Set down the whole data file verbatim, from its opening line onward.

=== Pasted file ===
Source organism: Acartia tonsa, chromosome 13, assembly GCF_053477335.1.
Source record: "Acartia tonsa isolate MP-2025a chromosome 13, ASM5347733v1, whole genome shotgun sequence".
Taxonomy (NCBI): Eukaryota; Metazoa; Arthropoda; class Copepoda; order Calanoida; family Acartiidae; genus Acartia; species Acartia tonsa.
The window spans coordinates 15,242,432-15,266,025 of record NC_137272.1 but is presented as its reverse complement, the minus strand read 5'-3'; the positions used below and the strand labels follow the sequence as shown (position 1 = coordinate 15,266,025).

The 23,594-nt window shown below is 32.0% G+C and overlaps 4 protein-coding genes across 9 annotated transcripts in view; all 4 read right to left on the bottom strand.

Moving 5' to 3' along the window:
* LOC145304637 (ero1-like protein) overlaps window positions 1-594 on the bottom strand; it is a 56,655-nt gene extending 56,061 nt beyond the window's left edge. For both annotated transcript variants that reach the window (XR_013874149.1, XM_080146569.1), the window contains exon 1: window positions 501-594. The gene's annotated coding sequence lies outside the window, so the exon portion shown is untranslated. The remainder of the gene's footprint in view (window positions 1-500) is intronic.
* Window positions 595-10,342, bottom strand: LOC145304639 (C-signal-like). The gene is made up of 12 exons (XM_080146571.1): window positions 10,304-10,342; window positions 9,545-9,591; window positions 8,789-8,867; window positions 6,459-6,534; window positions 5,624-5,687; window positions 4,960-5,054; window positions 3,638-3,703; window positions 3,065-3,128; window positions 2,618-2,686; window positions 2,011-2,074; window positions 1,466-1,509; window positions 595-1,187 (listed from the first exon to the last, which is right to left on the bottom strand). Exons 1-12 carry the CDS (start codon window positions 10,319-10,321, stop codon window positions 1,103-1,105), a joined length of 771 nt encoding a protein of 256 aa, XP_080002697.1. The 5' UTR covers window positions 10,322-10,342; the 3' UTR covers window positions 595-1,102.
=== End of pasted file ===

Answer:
Source organism: Acartia tonsa, chromosome 13, assembly GCF_053477335.1.
Source record: "Acartia tonsa isolate MP-2025a chromosome 13, ASM5347733v1, whole genome shotgun sequence".
Taxonomy (NCBI): Eukaryota; Metazoa; Arthropoda; class Copepoda; order Calanoida; family Acartiidae; genus Acartia; species Acartia tonsa.
The window spans coordinates 15,242,432-15,266,025 of record NC_137272.1 but is presented as its reverse complement, the minus strand read 5'-3'; the positions used below and the strand labels follow the sequence as shown (position 1 = coordinate 15,266,025).

The 23,594-nt window shown below is 32.0% G+C and overlaps 4 protein-coding genes across 9 annotated transcripts in view; all 4 read right to left on the bottom strand.

Moving 5' to 3' along the window:
* LOC145304637 (ero1-like protein) overlaps window positions 1-594 on the bottom strand; it is a 56,655-nt gene extending 56,061 nt beyond the window's left edge. For both annotated transcript variants that reach the window (XR_013874149.1, XM_080146569.1), the window contains exon 1: window positions 501-594. The gene's annotated coding sequence lies outside the window, so the exon portion shown is untranslated. The remainder of the gene's footprint in view (window positions 1-500) is intronic.
* Window positions 595-10,342, bottom strand: LOC145304639 (C-signal-like). The gene is made up of 12 exons (XM_080146571.1): window positions 10,304-10,342; window positions 9,545-9,591; window positions 8,789-8,867; window positions 6,459-6,534; window positions 5,624-5,687; window positions 4,960-5,054; window positions 3,638-3,703; window positions 3,065-3,128; window positions 2,618-2,686; window positions 2,011-2,074; window positions 1,466-1,509; window positions 595-1,187 (listed from the first exon to the last, which is right to left on the bottom strand). Exons 1-12 carry the CDS (start codon window positions 10,319-10,321, stop codon window positions 1,103-1,105), a joined length of 771 nt encoding a protein of 256 aa, XP_080002697.1. The 5' UTR covers window positions 10,322-10,342; the 3' UTR covers window positions 595-1,102.